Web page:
Michael Bindner
1 month 1 week ago

It is your option to forgive him, but still his to leave. You should be able to marry again in the Church.

THOMAS E BRANDLIN, MNA
1 month 1 week ago

Bravo, Ms. Willett! This is inspiring. This is the kind of article America Magazine should have in every issue and quite a bit less about politics, climate change, and the socialist agenda. Incidentally, Mr. Bindner's comment about moral decisions based on loyalty to the Church or to God, etc. sounds like casuistry. You have it right!
One other point, the last people to die in the Reign of Terror were four Daughters of Charity of St. Vincent de Paul. They knew something, because the Sister Servant (superior) said before she knelt on the scaffold, "We will be the last to die." And, they were.

Jim Smith
1 month 1 week ago

Please accept my heartfelt praise and admiration for your steadfast approach to absolute truth.

Your story is prophetic and exemplary, it is clear that your stance was from your inner heart and your strength was from supernatural grace.
Take no notice of the resident Marxist who boast of his mastery of Critical Theory, it is just a shame you should meet one of the howling mob this day via this medium.

Other doubting and complaining women, take note.

Lucie Johnson
1 month 1 week ago

Well, certainly if your conscience demanded that you resist that divorce in this manner, you did well to follow it. It is never good to "cave in" in a matter of principle. Thank you for sharing your experience and struggle with us.
However, I am struck by the fact that you never considered how such a protracted battle that took so many resources might affect the parties involved, especially your children. It could have been as helpful to be "amicable". After all when the judge pronounces the divorce that does not do anything to your vow... You can still consider yourself married before God and be open to a reconciliation... which could be more feasible perhaps if there was not a long power battle. In my opinion, letting the divorce take place may not violate your principles.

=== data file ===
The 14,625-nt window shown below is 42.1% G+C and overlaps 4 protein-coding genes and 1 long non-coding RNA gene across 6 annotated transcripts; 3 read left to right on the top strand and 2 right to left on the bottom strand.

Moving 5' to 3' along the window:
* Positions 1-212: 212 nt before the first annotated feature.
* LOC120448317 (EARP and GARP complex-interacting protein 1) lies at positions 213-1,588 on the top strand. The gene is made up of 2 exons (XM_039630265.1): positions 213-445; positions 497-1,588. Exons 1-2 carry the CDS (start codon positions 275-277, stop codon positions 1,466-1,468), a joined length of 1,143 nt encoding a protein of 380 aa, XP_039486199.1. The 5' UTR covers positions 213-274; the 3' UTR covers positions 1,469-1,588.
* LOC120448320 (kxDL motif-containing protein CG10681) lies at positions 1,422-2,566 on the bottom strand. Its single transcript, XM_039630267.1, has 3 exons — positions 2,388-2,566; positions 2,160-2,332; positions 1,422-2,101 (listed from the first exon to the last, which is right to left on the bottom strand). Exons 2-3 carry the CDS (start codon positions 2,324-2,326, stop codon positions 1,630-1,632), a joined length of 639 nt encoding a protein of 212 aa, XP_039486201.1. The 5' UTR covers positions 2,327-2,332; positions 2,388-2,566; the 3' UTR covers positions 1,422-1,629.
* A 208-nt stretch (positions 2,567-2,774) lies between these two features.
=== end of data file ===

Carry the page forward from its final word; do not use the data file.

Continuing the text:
Personally, I am grateful for the existence of fairly easy no-fault divorces. It allows many women to get out relatively easily and relatively safely from dangerous or destructive situations. I have myself benefitted from this, and it was very helpful to have had a fairly smooth divorce. It made it possible to eventually heal, forgive, and develop a bit of friendly connection. God does not want to save a marriage at all cost... Sometimes it is best for both people to come apart.

Theodore Seeber
1 month 1 week ago

Amicable is always a lie. Divorce is always abusive, ESPECIALLY no-fault divorce which is little more than revenge and hatred replacing love

Crystal Watson
1 month 1 week ago

There is no real battle - no fault divorce exists in every US state and DC. My divorce, filed by the ex, cost me less than $100 and I did it myself without a lawyer.

J. Calpezzo
1 month 1 week ago

Amen Crystal

Crystal Watson
1 month 1 week ago

Before I was a Catholic, my husband had an affair and then divorced me. I didn't want the divorce and tried for years to get him to change his mind. Looking back I can see that I had a horrible self image and a terror of being alone for the rest of my life - I wasted years on a person who didn't love me, all because I didn't love myself. The church's doctrine on divorce/remarriage is destructive.

Theodore Seeber
1 month 1 week ago

Better a vow kept than a vow destroyed by selfishness.

J. Calpezzo
1 month 1 week ago

Lol

Thomaspj Poovathinkal
1 month 1 week ago

You want the Church of the Lord to become the World and promote its COMMANDMENTS instead of God's?